'God willing this is just the beginning'

Palestinians see Temple Mount showdown as rare grassroots victory

Masses in the streets protesting security measures at the holy site credited with forcing Israel to back down, and many now want to keep ball rolling

Palestinians celebrate outside the Lions Gate entrance to Jerusalem's Old City on July 27, 2017 after more Israeli barriers were removed from the Temple Mount entrance. (AFP/ AHMAD GHARABLI)
Palestinians celebrate outside the Lions Gate entrance to Jerusalem's Old City on July 27, 2017 after more Israeli barriers were removed from the Temple Mount entrance. (AFP/ AHMAD GHARABLI)

AFP — Though it was well past midnight, as news filtered through that Israeli police were removing the remaining new security measures from outside the Temple Mount compound, hundreds of Palestinians flooded the streets.

When one youth started to taunt police warily watching the gathering crowds early on Thursday, others angrily remonstrated with him.

This was a night for celebrating what the Palestinians saw as a rare victory.

For Israelis, the situation grew out of a horrible terror attack on July 14, launched by three gun-wielding Arab Israelis from within the holy site who killed two policemen standing outside.

But many of them also viewed Prime Minister Benjamin Netanyahu’s handling of the crisis as inadequate.

While Palestinians’ joy at the removal of the security measures was somewhat tarnished by clashes inside the compound — which houses the Al-Aqsa Mosque — later Thursday, Palestinians that night chanted and hugged each other, as car horns sounded incessantly.

A huge Palestinian flag was carried by young men onto one of the Old City’s walls — an extremely rare act in a city that Israel considers its undivided capital.

“We feel joyous. I live quite far away but I walked here for Al-Aqsa,” said Nisreen, a young woman in the crowd.

“The Israelis think this is it. God willing this is just the beginning.”

Worshipers wave a Palestinian flag and flash the victory gesture in front of the Dome of the Rock on the Temple Mount on July 27, 2017. (AFP Photo/Ahmad Gharabli)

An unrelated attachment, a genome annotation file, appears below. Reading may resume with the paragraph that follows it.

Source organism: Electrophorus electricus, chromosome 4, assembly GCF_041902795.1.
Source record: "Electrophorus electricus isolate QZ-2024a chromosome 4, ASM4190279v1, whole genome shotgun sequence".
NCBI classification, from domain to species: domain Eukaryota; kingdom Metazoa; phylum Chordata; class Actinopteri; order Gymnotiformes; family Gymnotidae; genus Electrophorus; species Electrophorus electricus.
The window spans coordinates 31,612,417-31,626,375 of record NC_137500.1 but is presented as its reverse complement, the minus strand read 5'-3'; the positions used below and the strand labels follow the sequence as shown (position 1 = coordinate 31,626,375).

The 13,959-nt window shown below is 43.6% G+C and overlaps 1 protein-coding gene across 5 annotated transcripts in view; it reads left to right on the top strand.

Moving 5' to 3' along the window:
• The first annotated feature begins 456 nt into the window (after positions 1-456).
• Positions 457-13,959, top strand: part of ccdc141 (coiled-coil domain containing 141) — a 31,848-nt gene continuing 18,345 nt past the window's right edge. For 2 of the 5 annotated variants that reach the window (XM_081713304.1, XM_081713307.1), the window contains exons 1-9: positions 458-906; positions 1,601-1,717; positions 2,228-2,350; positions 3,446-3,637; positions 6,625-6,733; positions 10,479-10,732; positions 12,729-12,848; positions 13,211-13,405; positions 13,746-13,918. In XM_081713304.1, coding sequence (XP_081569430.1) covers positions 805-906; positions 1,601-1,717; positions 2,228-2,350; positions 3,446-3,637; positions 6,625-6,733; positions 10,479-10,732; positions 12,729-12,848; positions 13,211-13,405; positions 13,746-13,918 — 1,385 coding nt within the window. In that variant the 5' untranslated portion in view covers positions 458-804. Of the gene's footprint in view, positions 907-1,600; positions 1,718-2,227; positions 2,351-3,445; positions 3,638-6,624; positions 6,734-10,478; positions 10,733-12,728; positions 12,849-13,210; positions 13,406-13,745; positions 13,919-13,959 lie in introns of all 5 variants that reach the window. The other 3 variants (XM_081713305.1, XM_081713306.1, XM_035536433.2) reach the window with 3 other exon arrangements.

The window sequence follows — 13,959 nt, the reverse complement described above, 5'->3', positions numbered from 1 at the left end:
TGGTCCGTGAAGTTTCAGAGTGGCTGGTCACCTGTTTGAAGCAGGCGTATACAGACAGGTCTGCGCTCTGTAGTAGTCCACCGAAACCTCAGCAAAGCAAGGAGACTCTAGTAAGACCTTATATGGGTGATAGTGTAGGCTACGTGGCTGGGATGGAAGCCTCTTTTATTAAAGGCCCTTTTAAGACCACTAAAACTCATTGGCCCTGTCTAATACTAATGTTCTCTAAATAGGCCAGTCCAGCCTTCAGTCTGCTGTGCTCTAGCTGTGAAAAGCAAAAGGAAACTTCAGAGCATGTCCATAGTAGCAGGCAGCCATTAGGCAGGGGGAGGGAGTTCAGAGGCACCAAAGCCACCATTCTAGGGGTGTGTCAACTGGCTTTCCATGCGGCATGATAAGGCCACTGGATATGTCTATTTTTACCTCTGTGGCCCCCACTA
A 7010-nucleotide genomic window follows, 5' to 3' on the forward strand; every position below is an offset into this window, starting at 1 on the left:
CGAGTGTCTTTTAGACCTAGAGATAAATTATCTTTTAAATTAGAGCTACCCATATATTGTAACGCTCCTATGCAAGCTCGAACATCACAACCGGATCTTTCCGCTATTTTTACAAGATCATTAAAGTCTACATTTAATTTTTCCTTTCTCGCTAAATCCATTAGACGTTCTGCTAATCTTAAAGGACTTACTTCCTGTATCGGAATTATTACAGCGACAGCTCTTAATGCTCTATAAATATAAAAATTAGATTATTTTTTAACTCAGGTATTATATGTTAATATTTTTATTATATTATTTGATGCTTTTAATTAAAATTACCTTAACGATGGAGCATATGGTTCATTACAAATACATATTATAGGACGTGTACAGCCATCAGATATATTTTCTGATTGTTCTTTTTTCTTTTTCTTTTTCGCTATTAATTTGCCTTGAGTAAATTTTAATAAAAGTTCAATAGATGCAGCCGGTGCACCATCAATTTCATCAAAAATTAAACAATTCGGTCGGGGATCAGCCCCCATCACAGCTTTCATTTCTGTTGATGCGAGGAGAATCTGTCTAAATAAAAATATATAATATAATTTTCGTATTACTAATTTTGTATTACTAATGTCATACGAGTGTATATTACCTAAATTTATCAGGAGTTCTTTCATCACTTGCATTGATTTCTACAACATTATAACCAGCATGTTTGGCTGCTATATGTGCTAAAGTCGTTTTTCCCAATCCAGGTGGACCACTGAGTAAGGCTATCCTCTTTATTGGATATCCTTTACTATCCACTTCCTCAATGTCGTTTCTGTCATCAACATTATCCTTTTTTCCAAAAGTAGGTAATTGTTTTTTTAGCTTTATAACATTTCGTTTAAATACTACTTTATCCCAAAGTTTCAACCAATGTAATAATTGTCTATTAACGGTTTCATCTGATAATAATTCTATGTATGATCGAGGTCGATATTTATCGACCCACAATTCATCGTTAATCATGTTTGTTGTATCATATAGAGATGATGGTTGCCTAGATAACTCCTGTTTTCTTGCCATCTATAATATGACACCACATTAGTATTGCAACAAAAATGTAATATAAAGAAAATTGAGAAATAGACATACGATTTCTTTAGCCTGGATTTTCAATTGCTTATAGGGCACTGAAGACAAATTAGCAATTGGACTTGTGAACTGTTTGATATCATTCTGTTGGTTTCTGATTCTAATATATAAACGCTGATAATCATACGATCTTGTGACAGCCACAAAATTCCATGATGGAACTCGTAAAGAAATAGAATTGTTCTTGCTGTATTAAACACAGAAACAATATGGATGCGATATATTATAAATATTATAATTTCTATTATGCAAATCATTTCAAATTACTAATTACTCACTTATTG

Worshipers wave a Palestinian flag and flash the victory gesture in front of the Dome of the Rock on the Temple Mount on July 27, 2017. (AFP Photo/Ahmad Gharabli)

The celebrations came nearly two weeks after the attack near the Temple Mount compound, the most sacred site in Judaism and the third holiest in Islam, known to Muslims as the Haram al-Sharif.

The three attackers used guns that they had smuggled into the site to shoot dead the two police officers standing at the nearby Lions Gate entrance to the Old City of Jerusalem. The gunmen then fled back inside the Temple Mount compound where they were shot by pursuing police.

The site, which includes the revered Al-Aqsa Mosque and the golden-topped Dome of the Rock, serves as a key unification point for Palestinians. It is celebrated by Jews as the location of both the First and Second Temples.

Israel responded to the terror attack by installing new security measures, particularly metal detectors and cameras at approach points and entrances to the holy site.

Officials noted such measures were standard at major religious sites but Palestinians saw it as Israel trying to take further control of the compound, a charge that Israel adamantly denied.

The Waqf, a Jordan-based Islamic endowments authority that runs the compound under a delicate status-quo agreement following the 1967 war, refused to enter until the measures were removed and instructed Muslims to stay away. Palestinian Authority President Mahmoud Abbas’s Fatah political party as well as the Hamas terror group called for “Days of Rage” against the measures.